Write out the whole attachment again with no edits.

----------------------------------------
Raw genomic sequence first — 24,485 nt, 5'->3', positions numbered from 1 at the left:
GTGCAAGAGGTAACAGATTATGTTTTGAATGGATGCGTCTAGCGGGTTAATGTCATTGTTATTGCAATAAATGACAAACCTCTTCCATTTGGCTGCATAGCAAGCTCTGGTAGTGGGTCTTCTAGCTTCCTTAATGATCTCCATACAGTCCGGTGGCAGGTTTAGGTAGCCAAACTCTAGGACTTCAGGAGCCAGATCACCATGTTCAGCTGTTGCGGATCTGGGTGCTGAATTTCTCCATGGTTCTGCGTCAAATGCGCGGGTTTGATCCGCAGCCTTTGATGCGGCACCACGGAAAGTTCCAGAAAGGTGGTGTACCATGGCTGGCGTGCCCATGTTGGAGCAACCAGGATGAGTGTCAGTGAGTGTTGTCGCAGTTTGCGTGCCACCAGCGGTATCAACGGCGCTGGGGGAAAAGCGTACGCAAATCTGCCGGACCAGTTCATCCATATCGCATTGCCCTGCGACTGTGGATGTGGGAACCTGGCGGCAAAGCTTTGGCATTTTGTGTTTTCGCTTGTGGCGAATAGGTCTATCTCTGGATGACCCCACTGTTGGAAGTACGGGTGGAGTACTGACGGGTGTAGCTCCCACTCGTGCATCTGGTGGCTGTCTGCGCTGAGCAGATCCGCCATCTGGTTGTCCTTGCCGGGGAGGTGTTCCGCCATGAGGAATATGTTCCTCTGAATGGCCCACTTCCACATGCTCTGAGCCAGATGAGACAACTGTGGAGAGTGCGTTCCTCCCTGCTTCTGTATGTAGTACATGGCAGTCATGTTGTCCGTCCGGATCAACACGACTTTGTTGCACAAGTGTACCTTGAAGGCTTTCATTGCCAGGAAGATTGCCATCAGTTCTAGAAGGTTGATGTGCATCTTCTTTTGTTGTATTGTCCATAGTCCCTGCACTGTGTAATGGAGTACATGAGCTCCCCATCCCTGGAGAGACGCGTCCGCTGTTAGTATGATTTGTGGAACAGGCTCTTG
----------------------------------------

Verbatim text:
Raw genomic sequence first — 24,485 nt, 5'->3', positions numbered from 1 at the left:
GTGCAAGAGGTAACAGATTATGTTTTGAATGGATGCGTCTAGCGGGTTAATGTCATTGTTATTGCAATAAATGACAAACCTCTTCCATTTGGCTGCATAGCAAGCTCTGGTAGTGGGTCTTCTAGCTTCCTTAATGATCTCCATACAGTCCGGTGGCAGGTTTAGGTAGCCAAACTCTAGGACTTCAGGAGCCAGATCACCATGTTCAGCTGTTGCGGATCTGGGTGCTGAATTTCTCCATGGTTCTGCGTCAAATGCGCGGGTTTGATCCGCAGCCTTTGATGCGGCACCACGGAAAGTTCCAGAAAGGTGGTGTACCATGGCTGGCGTGCCCATGTTGGAGCAACCAGGATGAGTGTCAGTGAGTGTTGTCGCAGTTTGCGTGCCACCAGCGGTATCAACGGCGCTGGGGGAAAAGCGTACGCAAATCTGCCGGACCAGTTCATCCATATCGCATTGCCCTGCGACTGTGGATGTGGGAACCTGGCGGCAAAGCTTTGGCATTTTGTGTTTTCGCTTGTGGCGAATAGGTCTATCTCTGGATGACCCCACTGTTGGAAGTACGGGTGGAGTACTGACGGGTGTAGCTCCCACTCGTGCATCTGGTGGCTGTCTGCGCTGAGCAGATCCGCCATCTGGTTGTCCTTGCCGGGGAGGTGTTCCGCCATGAGGAATATGTTCCTCTGAATGGCCCACTTCCACATGCTCTGAGCCAGATGAGACAACTGTGGAGAGTGCGTTCCTCCCTGCTTCTGTATGTAGTACATGGCAGTCATGTTGTCCGTCCGGATCAACACGACTTTGTTGCACAAGTGTACCTTGAAGGCTTTCATTGCCAGGAAGATTGCCATCAGTTCTAGAAGGTTGATGTGCATCTTCTTTTGTTGTATTGTCCATAGTCCCTGCACTGTGTAATGGAGTACATGAGCTCCCCATCCCTGGAGAGACGCGTCCGCTGTTAGTATGATTTGTGGAACAGGCTCTTG